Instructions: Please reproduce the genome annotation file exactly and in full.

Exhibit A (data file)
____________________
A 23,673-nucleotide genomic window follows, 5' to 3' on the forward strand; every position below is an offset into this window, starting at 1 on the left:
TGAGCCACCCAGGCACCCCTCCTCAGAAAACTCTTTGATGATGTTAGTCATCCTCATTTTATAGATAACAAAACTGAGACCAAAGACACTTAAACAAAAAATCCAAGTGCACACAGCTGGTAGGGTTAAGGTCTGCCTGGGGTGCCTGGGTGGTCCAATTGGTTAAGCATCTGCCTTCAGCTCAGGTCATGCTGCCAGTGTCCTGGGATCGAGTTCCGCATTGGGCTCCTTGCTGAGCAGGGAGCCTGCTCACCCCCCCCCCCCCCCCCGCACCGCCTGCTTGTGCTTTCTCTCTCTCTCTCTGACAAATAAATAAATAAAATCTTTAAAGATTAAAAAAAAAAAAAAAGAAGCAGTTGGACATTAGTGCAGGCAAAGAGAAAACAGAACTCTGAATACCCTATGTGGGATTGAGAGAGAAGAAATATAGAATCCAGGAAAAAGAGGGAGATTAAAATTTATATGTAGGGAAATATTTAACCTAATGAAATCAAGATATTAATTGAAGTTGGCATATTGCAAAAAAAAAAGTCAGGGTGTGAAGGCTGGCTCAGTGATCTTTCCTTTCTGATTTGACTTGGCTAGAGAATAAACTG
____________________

A 23,673-nucleotide genomic window follows, 5' to 3' on the forward strand; every position below is an offset into this window, starting at 1 on the left:
TGAGCCACCCAGGCACCCCTCCTCAGAAAACTCTTTGATGATGTTAGTCATCCTCATTTTATAGATAACAAAACTGAGACCAAAGACACTTAAACAAAAAATCCAAGTGCACACAGCTGGTAGGGTTAAGGTCTGCCTGGGGTGCCTGGGTGGTCCAATTGGTTAAGCATCTGCCTTCAGCTCAGGTCATGCTGCCAGTGTCCTGGGATCGAGTTCCGCATTGGGCTCCTTGCTGAGCAGGGAGCCTGCTCACCCCCCCCCCCCCCCCCGCACCGCCTGCTTGTGCTTTCTCTCTCTCTCTCTGACAAATAAATAAATAAAATCTTTAAAGATTAAAAAAAAAAAAAAAGAAGCAGTTGGACATTAGTGCAGGCAAAGAGAAAACAGAACTCTGAATACCCTATGTGGGATTGAGAGAGAAGAAATATAGAATCCAGGAAAAAGAGGGAGATTAAAATTTATATGTAGGGAAATATTTAACCTAATGAAATCAAGATATTAATTGAAGTTGGCATATTGCAAAAAAAAAAGTCAGGGTGTGAAGGCTGGCTCAGTGATCTTTCCTTTCTGATTTGACTTGGCTAGAGAATAAACTG